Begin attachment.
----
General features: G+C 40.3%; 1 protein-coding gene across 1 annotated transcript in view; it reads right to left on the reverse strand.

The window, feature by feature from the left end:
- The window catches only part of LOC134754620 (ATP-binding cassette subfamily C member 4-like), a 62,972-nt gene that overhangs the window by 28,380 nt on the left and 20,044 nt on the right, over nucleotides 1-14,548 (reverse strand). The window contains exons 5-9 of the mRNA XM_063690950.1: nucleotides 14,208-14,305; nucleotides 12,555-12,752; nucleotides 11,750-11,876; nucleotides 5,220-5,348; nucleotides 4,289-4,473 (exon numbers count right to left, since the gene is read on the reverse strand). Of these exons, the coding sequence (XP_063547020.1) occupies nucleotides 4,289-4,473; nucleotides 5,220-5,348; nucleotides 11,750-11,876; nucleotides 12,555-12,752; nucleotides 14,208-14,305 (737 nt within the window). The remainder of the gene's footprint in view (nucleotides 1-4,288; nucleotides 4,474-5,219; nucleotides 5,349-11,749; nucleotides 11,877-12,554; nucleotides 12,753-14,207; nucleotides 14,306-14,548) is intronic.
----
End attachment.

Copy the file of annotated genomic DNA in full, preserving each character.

General features: G+C 40.3%; 1 protein-coding gene across 1 annotated transcript in view; it reads right to left on the reverse strand.

The window, feature by feature from the left end:
- The window catches only part of LOC134754620 (ATP-binding cassette subfamily C member 4-like), a 62,972-nt gene that overhangs the window by 28,380 nt on the left and 20,044 nt on the right, over nucleotides 1-14,548 (reverse strand). The window contains exons 5-9 of the mRNA XM_063690950.1: nucleotides 14,208-14,305; nucleotides 12,555-12,752; nucleotides 11,750-11,876; nucleotides 5,220-5,348; nucleotides 4,289-4,473 (exon numbers count right to left, since the gene is read on the reverse strand). Of these exons, the coding sequence (XP_063547020.1) occupies nucleotides 4,289-4,473; nucleotides 5,220-5,348; nucleotides 11,750-11,876; nucleotides 12,555-12,752; nucleotides 14,208-14,305 (737 nt within the window). The remainder of the gene's footprint in view (nucleotides 1-4,288; nucleotides 4,474-5,219; nucleotides 5,349-11,749; nucleotides 11,877-12,554; nucleotides 12,753-14,207; nucleotides 14,306-14,548) is intronic.